Neither Epix nor Sarandos delved into the specifics of the end of their deal, and it’s often unclear in these situations who walked away from the table.

In the Netflix announcement, Sarandos touted the service’s growing slate of original movies, including Cary Fukunaga’s “Beasts of No Nation,” Adam Sandler’s “Ridiculous Six,” Brad Pitt’s “War Machine” and a Cambodia-based Angelina Jolie movie.

“We hear from our members that you wish we had newer movies,” Sarandos wrote. “So do we. Studio licensing practices means it often takes more than a year before consumers can watch a theatrically released movie when and how they want. Just like we’ve changed the game for TV watchers by releasing entire seasons around the world at the same time, we have begun making movies that will premiere on Netflix globally and in some cases, simultaneously in theaters.”

Sarandos noted that, while many of the movies to be removed are popular with users, they can be found in other places.

“We’ve enjoyed a five year partnership with Epix, but our strategic paths are no longer aligned,” Sarandos said in an official statement. “Our focus has shifted to provide great movies and TV series for our members that are exclusive to Netflix. Epix’s focus is to make sure that their movies will be widely available for consumers through a variety of platforms.”

Netflix reportedly paid Epix $1 billion in licensing fees for the life of the deal. The agreement allowed for Epix titles to hit Netflix 90 days after premiering on the premium cabler — typically eight to 10 months after a film bowed in theaters.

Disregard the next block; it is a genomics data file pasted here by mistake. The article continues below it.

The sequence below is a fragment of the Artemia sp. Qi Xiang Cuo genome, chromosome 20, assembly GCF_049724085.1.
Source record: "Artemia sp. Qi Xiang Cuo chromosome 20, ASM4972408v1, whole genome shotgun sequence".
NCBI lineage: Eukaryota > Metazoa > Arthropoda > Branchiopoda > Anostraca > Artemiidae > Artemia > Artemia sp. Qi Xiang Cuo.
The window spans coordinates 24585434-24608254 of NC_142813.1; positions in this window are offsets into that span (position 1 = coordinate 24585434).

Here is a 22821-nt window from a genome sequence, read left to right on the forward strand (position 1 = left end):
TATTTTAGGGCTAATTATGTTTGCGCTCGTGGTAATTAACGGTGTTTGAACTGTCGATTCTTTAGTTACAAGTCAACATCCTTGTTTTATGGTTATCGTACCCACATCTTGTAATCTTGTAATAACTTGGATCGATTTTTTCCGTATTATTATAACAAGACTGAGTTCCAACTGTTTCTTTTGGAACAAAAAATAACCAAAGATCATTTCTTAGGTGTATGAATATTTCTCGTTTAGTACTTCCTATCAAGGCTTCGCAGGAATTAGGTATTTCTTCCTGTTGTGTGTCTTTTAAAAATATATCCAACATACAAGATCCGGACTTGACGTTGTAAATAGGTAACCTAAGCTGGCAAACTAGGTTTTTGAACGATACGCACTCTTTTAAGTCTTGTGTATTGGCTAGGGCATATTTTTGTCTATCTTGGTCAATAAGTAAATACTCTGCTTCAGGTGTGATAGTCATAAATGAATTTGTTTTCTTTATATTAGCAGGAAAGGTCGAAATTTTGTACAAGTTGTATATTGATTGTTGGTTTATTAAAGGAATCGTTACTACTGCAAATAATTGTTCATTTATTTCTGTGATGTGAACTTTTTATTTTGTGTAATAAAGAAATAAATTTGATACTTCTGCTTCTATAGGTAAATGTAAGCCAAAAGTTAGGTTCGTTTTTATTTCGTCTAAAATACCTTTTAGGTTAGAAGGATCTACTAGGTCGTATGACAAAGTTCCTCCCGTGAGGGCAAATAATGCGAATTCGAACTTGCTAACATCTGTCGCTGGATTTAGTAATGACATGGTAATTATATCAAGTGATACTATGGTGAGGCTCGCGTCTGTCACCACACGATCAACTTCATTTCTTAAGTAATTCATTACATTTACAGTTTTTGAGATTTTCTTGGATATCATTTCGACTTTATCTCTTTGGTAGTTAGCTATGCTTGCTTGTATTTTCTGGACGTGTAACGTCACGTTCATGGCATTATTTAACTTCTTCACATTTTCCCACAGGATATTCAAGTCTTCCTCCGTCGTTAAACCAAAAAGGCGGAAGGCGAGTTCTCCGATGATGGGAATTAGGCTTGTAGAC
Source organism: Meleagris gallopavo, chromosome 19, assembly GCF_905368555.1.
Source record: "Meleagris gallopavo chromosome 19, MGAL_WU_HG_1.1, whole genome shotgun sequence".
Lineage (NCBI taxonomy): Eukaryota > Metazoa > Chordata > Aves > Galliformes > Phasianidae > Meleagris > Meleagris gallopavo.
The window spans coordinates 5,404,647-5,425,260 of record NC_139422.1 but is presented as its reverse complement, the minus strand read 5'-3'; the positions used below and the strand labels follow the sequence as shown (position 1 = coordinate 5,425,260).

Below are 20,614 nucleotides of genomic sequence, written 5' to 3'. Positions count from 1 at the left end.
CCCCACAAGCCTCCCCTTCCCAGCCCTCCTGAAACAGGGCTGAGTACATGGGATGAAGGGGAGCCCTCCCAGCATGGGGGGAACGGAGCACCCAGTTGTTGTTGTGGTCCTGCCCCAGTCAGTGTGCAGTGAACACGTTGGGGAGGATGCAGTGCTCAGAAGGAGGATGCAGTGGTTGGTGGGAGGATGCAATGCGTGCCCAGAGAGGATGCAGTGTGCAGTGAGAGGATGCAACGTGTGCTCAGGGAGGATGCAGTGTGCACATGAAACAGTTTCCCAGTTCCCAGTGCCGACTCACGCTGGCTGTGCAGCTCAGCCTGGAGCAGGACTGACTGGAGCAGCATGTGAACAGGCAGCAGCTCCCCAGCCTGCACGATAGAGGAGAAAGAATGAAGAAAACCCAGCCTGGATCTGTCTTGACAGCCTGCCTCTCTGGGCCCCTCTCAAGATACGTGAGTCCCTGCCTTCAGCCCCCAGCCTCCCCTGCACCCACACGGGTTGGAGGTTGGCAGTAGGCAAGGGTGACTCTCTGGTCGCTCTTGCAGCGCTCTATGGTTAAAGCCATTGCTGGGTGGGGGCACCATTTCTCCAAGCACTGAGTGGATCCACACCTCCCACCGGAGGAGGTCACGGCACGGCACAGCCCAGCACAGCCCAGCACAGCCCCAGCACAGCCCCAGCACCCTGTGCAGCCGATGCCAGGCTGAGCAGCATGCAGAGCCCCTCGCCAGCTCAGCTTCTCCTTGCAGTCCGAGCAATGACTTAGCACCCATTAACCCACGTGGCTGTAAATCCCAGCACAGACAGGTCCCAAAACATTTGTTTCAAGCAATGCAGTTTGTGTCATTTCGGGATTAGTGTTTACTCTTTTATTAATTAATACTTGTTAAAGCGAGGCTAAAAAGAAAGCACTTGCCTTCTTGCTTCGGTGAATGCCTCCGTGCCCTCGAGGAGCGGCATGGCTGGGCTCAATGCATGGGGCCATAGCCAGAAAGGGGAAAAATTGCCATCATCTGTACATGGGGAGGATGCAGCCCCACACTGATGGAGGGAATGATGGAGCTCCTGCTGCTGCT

To a degree, the announcement shouldn’t come as too much as a surprise: As Netflix continued to up its original TV and film game, licensing deals started to seem less important.

Netflix still has its deal with Disney in the wings, though, which was inked in 2012 and will launch next year. As part of the deal, Netflix will have exclusive pay-TV rights for Disney films, including movies from properties Pixar, Marvel and Lucasfilm.

As for Hulu, movies have never been as much a priority for the service as TV shows have, which makes Epix arguably the biggest theatrical deal the streaming service has ever had. The company has already generated significant momentum this year on the licensing front, with multiple output deals from TV partners including FX Networks and AMC.

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  1. James M says:

    I didn’t realize that content “expired” from Netflix until a film that I was in the middle of watching “expired.” I’m trying to get through the last episodes of The Black Donnellys and the minute I’m done, that’s the end of Netflix for me.